Meth. There are few words in the contemporary English lexicon that conjure up quite so many negative associations and for good reason. Methamphetamine has a long and tortured reputation as the kind of drug that sucks the life out of users. Whether you call it “crystal,” “crank,” “speed,” “ice,” “bennies,” “getgo,” “yaba,” or “poor man’s coke,” it’s highly addictive quality makes it bad news for recreational users. While there are some legit uses for methamphetamine, few of those typically intersect with a company drug test. Meaning that if you're afraid you're going to test positive for amphetamine, it's probably not because you're using it to treat ADHD. Instead, it's because you stayed up all weekend on a meth run and your pee could be sold on the street corner for a tidy sum.
Meth can trace its origins to the late 19th century, although it didn't see widespread use until the German military began providing it to soldiers and airmen during the 1930s. By 1940, however, that practice was stopped due to a high rate of negative incidents involving the drug.
The drug's street popularity in the West can be traced at least in part to the popularity in the 1950s of the inhalant Benzedrine.
Benzedrine was eventually produced in pill form too and became popular with beatniks, who called the pills "bennies." During the 90s the substance use exploded with the number of users rising to more than 5 million in the US alone.
First off, as we stated above, meth does have legitimate medical uses including as a treatment for ADHD. However, when talking about the drug, most people are referring to its incredible popularity as a recreational drug. Which raises the question: "Why is it so popular?" In short, because meth is one of the most effective drugs in existence when it comes to activating the reward center of the brain. It's that action/reward dynamic that's at the heart of addiction, and few other drugs offer the intensity of reward payoff that the substance does.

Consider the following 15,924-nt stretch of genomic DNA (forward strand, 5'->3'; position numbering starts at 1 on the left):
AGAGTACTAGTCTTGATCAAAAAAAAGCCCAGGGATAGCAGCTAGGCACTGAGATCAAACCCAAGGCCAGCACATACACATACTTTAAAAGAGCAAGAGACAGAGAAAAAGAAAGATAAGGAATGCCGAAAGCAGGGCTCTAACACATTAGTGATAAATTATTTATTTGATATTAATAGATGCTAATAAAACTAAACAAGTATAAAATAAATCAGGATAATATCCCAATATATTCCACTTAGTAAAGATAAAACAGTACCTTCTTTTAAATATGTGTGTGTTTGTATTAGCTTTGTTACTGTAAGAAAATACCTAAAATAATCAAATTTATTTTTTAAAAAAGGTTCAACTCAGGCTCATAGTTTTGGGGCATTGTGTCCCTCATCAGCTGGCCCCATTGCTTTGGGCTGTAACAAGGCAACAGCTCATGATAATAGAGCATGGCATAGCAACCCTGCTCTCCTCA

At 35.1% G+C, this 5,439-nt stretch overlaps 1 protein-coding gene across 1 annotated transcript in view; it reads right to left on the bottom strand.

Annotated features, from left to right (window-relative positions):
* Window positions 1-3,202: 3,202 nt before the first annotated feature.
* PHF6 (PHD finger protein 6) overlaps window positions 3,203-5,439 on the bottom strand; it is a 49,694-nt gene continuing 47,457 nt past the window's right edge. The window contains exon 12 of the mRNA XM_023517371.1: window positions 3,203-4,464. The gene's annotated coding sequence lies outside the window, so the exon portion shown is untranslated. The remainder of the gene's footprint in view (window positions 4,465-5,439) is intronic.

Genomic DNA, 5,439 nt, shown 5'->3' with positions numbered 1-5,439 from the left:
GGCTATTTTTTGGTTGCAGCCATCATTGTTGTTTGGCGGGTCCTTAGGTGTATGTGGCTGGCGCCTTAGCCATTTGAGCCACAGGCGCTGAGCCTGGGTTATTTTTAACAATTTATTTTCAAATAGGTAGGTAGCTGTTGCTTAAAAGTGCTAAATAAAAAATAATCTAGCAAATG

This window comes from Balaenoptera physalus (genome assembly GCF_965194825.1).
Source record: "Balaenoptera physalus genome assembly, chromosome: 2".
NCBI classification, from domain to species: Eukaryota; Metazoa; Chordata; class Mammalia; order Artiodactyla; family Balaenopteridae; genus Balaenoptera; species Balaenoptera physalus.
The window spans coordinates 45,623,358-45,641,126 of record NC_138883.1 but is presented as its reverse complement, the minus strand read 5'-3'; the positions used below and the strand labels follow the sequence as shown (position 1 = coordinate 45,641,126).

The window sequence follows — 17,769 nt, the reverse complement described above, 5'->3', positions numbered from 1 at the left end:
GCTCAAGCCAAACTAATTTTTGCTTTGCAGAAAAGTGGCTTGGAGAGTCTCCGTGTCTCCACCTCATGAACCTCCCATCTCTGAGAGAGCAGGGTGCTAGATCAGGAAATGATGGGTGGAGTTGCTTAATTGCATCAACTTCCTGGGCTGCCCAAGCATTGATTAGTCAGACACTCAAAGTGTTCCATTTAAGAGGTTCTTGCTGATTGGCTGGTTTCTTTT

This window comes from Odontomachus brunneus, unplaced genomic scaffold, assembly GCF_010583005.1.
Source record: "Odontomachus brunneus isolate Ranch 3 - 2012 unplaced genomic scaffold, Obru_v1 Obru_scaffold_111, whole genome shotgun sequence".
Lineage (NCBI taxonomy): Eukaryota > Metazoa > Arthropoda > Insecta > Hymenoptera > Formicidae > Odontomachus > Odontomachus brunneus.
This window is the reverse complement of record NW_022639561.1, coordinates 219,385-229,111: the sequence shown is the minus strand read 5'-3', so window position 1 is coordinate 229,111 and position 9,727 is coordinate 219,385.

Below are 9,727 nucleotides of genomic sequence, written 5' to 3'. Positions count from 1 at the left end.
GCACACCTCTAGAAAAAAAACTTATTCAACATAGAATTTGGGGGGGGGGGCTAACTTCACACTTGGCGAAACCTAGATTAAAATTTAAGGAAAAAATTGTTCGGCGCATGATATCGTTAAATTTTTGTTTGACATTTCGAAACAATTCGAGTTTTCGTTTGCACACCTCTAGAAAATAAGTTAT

It's also relatively cheap and relatively easy to synthesize. All this means that users will follow the meth bus off the cliff if it means getting another reward and that's precisely where most wind up, over the cliff.
Meth use produces an array of side effects, each a bit more gruesome than the next. Those side effects include:
Any company that conducts standard five-panel drug tests is looking for amphetamines, so if you have meth in your system at drug testing time, it will come back positive. Also, if you're heading down the slide toward oblivion, it's going to become obvious to everyone you work with, so the company may only need the test to verify what they already suspect.
Exactly how long meth remains detectable is a question that's difficult to answer and depends on a variety of factors including your weight, age, metabolic rate and overall health. In a normal, healthy young person who tries meth for the first time, it may be eliminated from their system in 2 to 5 days. For someone who is using it on a regular basis, it may linger in urine at detectable levels for weeks, even if you stop cold turkey.
Since every standard drug test looks for amphetamines, passing a substance screening if you have meth in your system is going to require a workaround of some sort. Here’s a list of the usual suspects:
Synthetic urine was invented to help validate drug testing machines and today is widely available through the internet. In recent years it has become the most reliable and effective way to pass a drug test if you feel there's some reason you otherwise would not.
Even if you have reason to believe the submission process will be monitored, you can use a prosthetic delivery device like Monkey Dong for men or Monkey Whizz for women that will allow you to deliver the Quick Fix into the sample cup without raising suspicions.
If you believe meth is becoming a problem, there's no substitute for seeking help. If however, a drug test is looming and you're hard pressed for time you may want to consider what synthetic urine has to offer. If you do decide to go the synthetic route, just make sure to read the instructions on the Quick Fix package completely and follow all instructions to the letter.
About the Author Anna Miller
Anna is a content writer, blogger, and entrepreneur. When she is not spending time managing and supervising her business, Lindsley's Lumber, Anna creates content for her synthetic urine website. Aside from being an entrepreneur and blogger, she is also a pet lover, loves to cook and maintain her home garden. You can find out more about me here.